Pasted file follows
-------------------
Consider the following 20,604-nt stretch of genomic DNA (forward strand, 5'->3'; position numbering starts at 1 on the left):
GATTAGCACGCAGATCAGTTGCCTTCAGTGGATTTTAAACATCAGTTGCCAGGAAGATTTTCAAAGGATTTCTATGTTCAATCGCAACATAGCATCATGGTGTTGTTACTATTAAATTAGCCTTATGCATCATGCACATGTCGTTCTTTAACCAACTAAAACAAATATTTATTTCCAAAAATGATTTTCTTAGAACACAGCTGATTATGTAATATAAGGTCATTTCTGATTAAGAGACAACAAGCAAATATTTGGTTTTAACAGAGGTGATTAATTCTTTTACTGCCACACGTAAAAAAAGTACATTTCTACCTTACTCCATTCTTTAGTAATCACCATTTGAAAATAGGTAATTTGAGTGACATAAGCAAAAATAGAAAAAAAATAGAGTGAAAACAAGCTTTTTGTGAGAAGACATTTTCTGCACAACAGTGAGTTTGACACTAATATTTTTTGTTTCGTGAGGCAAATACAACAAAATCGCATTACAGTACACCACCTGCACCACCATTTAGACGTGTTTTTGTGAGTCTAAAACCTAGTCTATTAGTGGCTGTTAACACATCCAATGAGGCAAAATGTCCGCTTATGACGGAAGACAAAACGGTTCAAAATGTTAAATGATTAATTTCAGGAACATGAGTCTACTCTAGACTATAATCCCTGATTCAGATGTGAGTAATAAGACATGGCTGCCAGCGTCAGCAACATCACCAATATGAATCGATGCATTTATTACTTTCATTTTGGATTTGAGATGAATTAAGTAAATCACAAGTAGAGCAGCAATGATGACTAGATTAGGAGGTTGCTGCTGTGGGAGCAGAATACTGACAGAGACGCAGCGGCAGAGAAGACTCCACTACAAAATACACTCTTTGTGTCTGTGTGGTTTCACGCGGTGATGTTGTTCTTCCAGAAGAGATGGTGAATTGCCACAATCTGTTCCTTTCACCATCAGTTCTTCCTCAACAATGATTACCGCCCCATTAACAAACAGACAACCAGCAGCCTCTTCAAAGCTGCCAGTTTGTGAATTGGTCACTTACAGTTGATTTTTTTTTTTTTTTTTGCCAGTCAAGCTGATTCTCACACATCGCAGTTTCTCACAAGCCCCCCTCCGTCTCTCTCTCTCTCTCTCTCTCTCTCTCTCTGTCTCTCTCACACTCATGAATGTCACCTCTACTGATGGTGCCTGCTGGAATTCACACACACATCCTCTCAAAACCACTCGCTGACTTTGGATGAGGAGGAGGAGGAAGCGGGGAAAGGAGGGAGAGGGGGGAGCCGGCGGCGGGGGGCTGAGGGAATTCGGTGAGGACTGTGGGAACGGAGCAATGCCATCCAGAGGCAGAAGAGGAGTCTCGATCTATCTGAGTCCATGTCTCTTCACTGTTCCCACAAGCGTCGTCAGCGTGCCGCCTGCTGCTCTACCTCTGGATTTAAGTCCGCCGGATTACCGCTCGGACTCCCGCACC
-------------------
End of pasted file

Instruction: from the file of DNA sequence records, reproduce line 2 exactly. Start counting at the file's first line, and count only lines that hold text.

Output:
GATTAGCACGCAGATCAGTTGCCTTCAGTGGATTTTAAACATCAGTTGCCAGGAAGATTTTCAAAGGATTTCTATGTTCAATCGCAACATAGCATCATGGTGTTGTTACTATTAAATTAGCCTTATGCATCATGCACATGTCGTTCTTTAACCAACTAAAACAAATATTTATTTCCAAAAATGATTTTCTTAGAACACAGCTGATTATGTAATATAAGGTCATTTCTGATTAAGAGACAACAAGCAAATATTTGGTTTTAACAGAGGTGATTAATTCTTTTACTGCCACACGTAAAAAAAGTACATTTCTACCTTACTCCATTCTTTAGTAATCACCATTTGAAAATAGGTAATTTGAGTGACATAAGCAAAAATAGAAAAAAAATAGAGTGAAAACAAGCTTTTTGTGAGAAGACATTTTCTGCACAACAGTGAGTTTGACACTAATATTTTTTGTTTCGTGAGGCAAATACAACAAAATCGCATTACAGTACACCACCTGCACCACCATTTAGACGTGTTTTTGTGAGTCTAAAACCTAGTCTATTAGTGGCTGTTAACACATCCAATGAGGCAAAATGTCCGCTTATGACGGAAGACAAAACGGTTCAAAATGTTAAATGATTAATTTCAGGAACATGAGTCTACTCTAGACTATAATCCCTGATTCAGATGTGAGTAATAAGACATGGCTGCCAGCGTCAGCAACATCACCAATATGAATCGATGCATTTATTACTTTCATTTTGGATTTGAGATGAATTAAGTAAATCACAAGTAGAGCAGCAATGATGACTAGATTAGGAGGTTGCTGCTGTGGGAGCAGAATACTGACAGAGACGCAGCGGCAGAGAAGACTCCACTACAAAATACACTCTTTGTGTCTGTGTGGTTTCACGCGGTGATGTTGTTCTTCCAGAAGAGATGGTGAATTGCCACAATCTGTTCCTTTCACCATCAGTTCTTCCTCAACAATGATTACCGCCCCATTAACAAACAGACAACCAGCAGCCTCTTCAAAGCTGCCAGTTTGTGAATTGGTCACTTACAGTTGATTTTTTTTTTTTTTTTTGCCAGTCAAGCTGATTCTCACACATCGCAGTTTCTCACAAGCCCCCCTCCGTCTCTCTCTCTCTCTCTCTCTCTCTCTCTCTGTCTCTCTCACACTCATGAATGTCACCTCTACTGATGGTGCCTGCTGGAATTCACACACACATCCTCTCAAAACCACTCGCTGACTTTGGATGAGGAGGAGGAGGAAGCGGGGAAAGGAGGGAGAGGGGGGAGCCGGCGGCGGGGGGCTGAGGGAATTCGGTGAGGACTGTGGGAACGGAGCAATGCCATCCAGAGGCAGAAGAGGAGTCTCGATCTATCTGAGTCCATGTCTCTTCACTGTTCCCACAAGCGTCGTCAGCGTGCCGCCTGCTGCTCTACCTCTGGATTTAAGTCCGCCGGATTACCGCTCGGACTCCCGCACC